Simplified: The Minnehaha County Planning Commission on Monday voted to recommend approval to an ordinance that would define "short-term rentals" and set some parameters for how those properties can operate.

Why it matters

  • The proposed ordinance has seen several revisions since a first draft was presented to commissioners back in December. If passed by the County Commission later this month, it'll tighten the reins on rentals, but not quite as much as the original pitch.
  • Short-term rental owners say they had hoped to see more flexibility in the ordinance when it came to limits on the number of people per bedroom and the number of parking spaces required, but they're happy to see the county meet them in the middle.
  • Historically, these types of properties have fallen under the county's definition of a bed and breakfast, but that's not working well, County Planning Director Scott Anderson said.
"That's not the best fit," Anderson said. "So we are amending the ordinance to basically help everyone involved."

What are the proposed rules?

The ordinance would create a definition for "vacation home rental" and "short-term rental" – essentially differentiating them from bed and breakfasts and noting that they're properties rented on a daily or weekly basis.

Regulations for these short-term rentals would include:

  • A maximum occupancy of no more than three people per bedroom,
  • Requiring a minimum of one off-street parking space per guest bedroom,
  • The properties must be registered with the state as a vacation home,
  • And contact info for the owner/manager of the rental must be both submitted to the county planning department and displayed within the home.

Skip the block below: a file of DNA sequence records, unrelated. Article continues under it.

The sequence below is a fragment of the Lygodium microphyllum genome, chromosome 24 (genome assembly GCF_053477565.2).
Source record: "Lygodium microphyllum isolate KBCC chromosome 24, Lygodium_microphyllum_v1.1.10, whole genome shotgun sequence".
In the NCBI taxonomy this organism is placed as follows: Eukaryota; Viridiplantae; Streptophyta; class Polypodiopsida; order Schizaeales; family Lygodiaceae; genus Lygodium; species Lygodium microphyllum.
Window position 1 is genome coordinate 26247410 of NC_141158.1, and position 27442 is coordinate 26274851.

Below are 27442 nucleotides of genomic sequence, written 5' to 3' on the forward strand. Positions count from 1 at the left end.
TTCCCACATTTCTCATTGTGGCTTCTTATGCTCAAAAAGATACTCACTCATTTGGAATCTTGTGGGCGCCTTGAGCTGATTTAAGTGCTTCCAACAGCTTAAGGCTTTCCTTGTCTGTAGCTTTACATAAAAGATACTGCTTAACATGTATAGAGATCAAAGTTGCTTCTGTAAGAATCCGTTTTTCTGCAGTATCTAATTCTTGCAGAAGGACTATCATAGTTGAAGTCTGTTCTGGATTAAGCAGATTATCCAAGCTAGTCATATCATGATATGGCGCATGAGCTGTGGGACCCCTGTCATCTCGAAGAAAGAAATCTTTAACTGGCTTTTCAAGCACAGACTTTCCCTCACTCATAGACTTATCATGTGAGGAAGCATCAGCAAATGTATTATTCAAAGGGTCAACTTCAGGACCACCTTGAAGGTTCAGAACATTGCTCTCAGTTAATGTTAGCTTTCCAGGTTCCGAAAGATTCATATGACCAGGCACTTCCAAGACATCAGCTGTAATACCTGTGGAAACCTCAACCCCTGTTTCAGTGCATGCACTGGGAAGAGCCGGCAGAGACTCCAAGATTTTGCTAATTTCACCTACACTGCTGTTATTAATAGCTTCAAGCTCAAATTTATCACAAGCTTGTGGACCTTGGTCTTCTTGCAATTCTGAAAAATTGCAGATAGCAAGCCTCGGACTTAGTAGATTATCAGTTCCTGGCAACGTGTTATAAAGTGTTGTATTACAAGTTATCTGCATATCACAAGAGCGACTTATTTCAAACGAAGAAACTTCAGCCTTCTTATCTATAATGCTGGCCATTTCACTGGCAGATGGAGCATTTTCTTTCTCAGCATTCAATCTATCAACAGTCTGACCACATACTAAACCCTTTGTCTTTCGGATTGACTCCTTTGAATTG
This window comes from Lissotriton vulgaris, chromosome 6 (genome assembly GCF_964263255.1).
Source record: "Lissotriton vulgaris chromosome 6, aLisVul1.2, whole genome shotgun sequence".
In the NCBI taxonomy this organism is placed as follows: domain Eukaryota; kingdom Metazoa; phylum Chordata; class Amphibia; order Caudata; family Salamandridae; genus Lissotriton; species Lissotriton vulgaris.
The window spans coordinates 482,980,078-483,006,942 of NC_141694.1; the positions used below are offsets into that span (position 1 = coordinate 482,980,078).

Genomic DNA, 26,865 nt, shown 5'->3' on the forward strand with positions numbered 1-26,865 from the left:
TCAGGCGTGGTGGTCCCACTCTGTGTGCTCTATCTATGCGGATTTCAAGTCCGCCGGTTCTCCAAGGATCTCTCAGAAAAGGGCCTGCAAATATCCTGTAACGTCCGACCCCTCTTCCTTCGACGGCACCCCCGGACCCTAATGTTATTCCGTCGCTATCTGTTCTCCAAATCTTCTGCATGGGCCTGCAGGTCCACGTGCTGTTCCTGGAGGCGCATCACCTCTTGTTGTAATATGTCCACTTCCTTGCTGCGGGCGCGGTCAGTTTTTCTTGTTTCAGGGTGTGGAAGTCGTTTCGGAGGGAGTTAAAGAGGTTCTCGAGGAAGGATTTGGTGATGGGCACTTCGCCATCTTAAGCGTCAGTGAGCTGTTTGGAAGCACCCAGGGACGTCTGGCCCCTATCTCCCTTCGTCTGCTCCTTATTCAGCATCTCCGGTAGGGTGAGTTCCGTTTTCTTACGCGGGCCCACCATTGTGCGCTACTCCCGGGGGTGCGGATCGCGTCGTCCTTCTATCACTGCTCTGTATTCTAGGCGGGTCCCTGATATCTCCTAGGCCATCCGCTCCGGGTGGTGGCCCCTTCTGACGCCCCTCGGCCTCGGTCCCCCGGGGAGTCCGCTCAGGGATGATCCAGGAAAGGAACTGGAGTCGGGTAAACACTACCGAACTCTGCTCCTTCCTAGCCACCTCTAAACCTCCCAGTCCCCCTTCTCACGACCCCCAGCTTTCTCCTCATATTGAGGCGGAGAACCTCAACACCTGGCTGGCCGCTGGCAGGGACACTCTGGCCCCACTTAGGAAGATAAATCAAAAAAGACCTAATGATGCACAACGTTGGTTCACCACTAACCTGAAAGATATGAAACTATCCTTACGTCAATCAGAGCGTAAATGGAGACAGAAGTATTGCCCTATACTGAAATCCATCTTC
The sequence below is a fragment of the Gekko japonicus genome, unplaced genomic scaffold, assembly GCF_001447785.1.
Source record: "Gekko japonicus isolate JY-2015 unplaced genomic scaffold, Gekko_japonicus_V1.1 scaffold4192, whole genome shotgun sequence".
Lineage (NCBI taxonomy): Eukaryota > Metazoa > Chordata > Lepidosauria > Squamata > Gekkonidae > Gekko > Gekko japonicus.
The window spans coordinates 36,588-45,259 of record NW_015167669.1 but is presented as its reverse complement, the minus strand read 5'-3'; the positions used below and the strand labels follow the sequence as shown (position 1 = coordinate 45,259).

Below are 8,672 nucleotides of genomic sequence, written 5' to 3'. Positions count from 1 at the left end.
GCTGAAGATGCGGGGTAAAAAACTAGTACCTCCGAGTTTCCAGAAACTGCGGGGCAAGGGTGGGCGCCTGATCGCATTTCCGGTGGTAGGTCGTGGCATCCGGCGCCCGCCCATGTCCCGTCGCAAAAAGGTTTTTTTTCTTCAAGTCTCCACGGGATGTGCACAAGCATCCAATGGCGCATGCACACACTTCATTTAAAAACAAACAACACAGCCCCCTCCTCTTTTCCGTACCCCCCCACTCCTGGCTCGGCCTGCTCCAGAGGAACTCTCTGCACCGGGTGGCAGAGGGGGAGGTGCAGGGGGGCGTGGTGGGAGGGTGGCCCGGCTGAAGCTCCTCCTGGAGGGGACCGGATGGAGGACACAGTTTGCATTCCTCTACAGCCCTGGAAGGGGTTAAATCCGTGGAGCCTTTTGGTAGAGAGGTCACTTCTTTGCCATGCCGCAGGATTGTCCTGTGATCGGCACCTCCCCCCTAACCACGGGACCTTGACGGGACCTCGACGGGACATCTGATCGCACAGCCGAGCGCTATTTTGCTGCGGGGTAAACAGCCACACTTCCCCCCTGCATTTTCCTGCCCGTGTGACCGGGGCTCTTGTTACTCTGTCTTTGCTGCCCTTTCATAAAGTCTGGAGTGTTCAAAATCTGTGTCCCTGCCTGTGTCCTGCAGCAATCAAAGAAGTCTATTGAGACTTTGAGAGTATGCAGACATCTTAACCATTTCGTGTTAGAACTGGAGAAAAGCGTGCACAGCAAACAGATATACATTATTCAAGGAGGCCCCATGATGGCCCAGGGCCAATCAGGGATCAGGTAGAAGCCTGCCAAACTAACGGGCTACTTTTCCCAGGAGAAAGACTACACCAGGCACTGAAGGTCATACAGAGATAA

How are those rules different from the first draft?

The first draft would've required a minimum of one parking space per guest, and it would've limited the number of guests per bedroom to two (a change that was amended Monday night).

  • The latest draft also eliminated a caveat in the first draft that would've required short-term rental owners to pay $500 every two years for the planning commission to review their property.

Rental owners said they're happy to see the commission's willingness to make changes, but they would've liked to be able to house four guests in one bedroom instead of capping them at three. They also would've liked more flexibility in terms of parking.

Kayla Huizing, co-owner of SoDak Stays, a company that manages short-term rentals, said she's happy to be included in the discussion, and doesn't see a huge concern if the ordinance passes.

  • That said, she's also watching closely as the city looks at possible regulations for short-term rentals within city limits.
"We would hope that the city takes a different approach to the topic when they discuss a potential ordinance," Huizing said. "We know the needs of guests inside and outside of the city are very different."

What happens next?

The proposed ordinance is expected to go in front of the County Commission for approval on March 28.